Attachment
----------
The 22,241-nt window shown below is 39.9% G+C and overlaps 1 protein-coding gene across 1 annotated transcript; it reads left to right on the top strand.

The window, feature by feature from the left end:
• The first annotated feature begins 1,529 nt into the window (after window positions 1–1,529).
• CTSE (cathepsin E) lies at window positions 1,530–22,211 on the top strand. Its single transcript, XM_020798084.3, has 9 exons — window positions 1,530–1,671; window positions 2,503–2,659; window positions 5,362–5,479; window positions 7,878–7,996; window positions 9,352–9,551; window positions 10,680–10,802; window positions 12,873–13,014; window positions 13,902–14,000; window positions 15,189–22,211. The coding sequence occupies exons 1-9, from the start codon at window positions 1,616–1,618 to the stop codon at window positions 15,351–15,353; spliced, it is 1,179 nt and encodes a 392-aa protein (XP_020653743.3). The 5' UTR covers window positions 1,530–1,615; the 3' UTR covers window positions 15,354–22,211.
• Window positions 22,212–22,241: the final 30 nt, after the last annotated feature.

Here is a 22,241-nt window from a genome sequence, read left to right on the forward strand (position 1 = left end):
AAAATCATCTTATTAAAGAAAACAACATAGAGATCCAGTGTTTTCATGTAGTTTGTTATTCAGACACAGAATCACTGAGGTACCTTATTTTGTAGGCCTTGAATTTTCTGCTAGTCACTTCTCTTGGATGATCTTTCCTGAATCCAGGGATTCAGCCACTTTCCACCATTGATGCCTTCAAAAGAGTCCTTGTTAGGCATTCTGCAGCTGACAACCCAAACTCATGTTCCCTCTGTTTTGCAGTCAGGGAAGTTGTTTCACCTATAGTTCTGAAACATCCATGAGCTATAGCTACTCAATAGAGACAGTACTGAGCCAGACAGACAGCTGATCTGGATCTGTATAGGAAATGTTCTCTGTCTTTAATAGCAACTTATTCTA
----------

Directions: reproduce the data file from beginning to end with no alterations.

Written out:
The 22,241-nt window shown below is 39.9% G+C and overlaps 1 protein-coding gene across 1 annotated transcript; it reads left to right on the top strand.

The window, feature by feature from the left end:
• The first annotated feature begins 1,529 nt into the window (after window positions 1–1,529).
• CTSE (cathepsin E) lies at window positions 1,530–22,211 on the top strand. Its single transcript, XM_020798084.3, has 9 exons — window positions 1,530–1,671; window positions 2,503–2,659; window positions 5,362–5,479; window positions 7,878–7,996; window positions 9,352–9,551; window positions 10,680–10,802; window positions 12,873–13,014; window positions 13,902–14,000; window positions 15,189–22,211. The coding sequence occupies exons 1-9, from the start codon at window positions 1,616–1,618 to the stop codon at window positions 15,351–15,353; spliced, it is 1,179 nt and encodes a 392-aa protein (XP_020653743.3). The 5' UTR covers window positions 1,530–1,615; the 3' UTR covers window positions 15,354–22,211.
• Window positions 22,212–22,241: the final 30 nt, after the last annotated feature.

Here is a 22,241-nt window from a genome sequence, read left to right on the forward strand (position 1 = left end):
AAAATCATCTTATTAAAGAAAACAACATAGAGATCCAGTGTTTTCATGTAGTTTGTTATTCAGACACAGAATCACTGAGGTACCTTATTTTGTAGGCCTTGAATTTTCTGCTAGTCACTTCTCTTGGATGATCTTTCCTGAATCCAGGGATTCAGCCACTTTCCACCATTGATGCCTTCAAAAGAGTCCTTGTTAGGCATTCTGCAGCTGACAACCCAAACTCATGTTCCCTCTGTTTTGCAGTCAGGGAAGTTGTTTCACCTATAGTTCTGAAACATCCATGAGCTATAGCTACTCAATAGAGACAGTACTGAGCCAGACAGACAGCTGATCTGGATCTGTATAGGAAATGTTCTCTGTCTTTAATAGCAACTTATTCTA